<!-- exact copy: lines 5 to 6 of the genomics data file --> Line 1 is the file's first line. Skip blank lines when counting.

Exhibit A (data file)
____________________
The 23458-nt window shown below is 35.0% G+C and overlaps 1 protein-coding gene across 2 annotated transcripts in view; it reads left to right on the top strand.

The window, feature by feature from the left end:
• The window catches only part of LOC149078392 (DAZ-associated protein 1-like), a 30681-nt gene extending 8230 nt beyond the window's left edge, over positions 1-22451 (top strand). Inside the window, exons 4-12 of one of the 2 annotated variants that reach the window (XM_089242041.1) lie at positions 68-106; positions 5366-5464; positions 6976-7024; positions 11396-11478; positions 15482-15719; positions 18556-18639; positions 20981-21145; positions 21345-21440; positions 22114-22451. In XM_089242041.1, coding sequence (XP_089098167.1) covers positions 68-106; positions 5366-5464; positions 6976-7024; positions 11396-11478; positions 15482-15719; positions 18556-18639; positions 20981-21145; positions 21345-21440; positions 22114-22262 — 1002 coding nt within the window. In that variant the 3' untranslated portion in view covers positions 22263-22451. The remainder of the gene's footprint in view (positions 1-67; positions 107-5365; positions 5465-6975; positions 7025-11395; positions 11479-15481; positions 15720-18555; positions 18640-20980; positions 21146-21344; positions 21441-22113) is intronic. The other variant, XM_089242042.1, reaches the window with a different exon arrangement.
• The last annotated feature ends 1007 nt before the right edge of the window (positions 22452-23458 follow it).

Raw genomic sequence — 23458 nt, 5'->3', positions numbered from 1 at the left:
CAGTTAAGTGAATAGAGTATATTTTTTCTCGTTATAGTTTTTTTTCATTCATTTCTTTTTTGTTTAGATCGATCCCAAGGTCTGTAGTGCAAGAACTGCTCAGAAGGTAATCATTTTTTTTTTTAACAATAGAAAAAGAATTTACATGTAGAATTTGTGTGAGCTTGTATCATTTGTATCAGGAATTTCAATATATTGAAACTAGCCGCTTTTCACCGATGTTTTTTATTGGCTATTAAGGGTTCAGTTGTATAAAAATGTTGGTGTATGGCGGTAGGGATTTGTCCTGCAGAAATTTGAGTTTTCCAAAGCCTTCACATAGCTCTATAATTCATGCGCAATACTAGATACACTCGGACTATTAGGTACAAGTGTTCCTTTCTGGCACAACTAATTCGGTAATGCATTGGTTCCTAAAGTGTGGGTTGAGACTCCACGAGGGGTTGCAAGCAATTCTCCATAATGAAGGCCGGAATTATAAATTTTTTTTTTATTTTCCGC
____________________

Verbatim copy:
Raw genomic sequence — 23458 nt, 5'->3', positions numbered from 1 at the left:
CAGTTAAGTGAATAGAGTATATTTTTTCTCGTTATAGTTTTTTTTCATTCATTTCTTTTTTGTTTAGATCGATCCCAAGGTCTGTAGTGCAAGAACTGCTCAGAAGGTAATCATTTTTTTTTTTAACAATAGAAAAAGAATTTACATGTAGAATTTGTGTGAGCTTGTATCATTTGTATCAGGAATTTCAATATATTGAAACTAGCCGCTTTTCACCGATGTTTTTTATTGGCTATTAAGGGTTCAGTTGTATAAAAATGTTGGTGTATGGCGGTAGGGATTTGTCCTGCAGAAATTTGAGTTTTCCAAAGCCTTCACATAGCTCTATAATTCATGCGCAATACTAGATACACTCGGACTATTAGGTACAAGTGTTCCTTTCTGGCACAACTAATTCGGTAATGCATTGGTTCCTAAAGTGTGGGTTGAGACTCCACGAGGGGTTGCAAGCAATTCTCCATAATGAAGGCCGGAATTATAAATTTTTTTTTTATTTTCCGC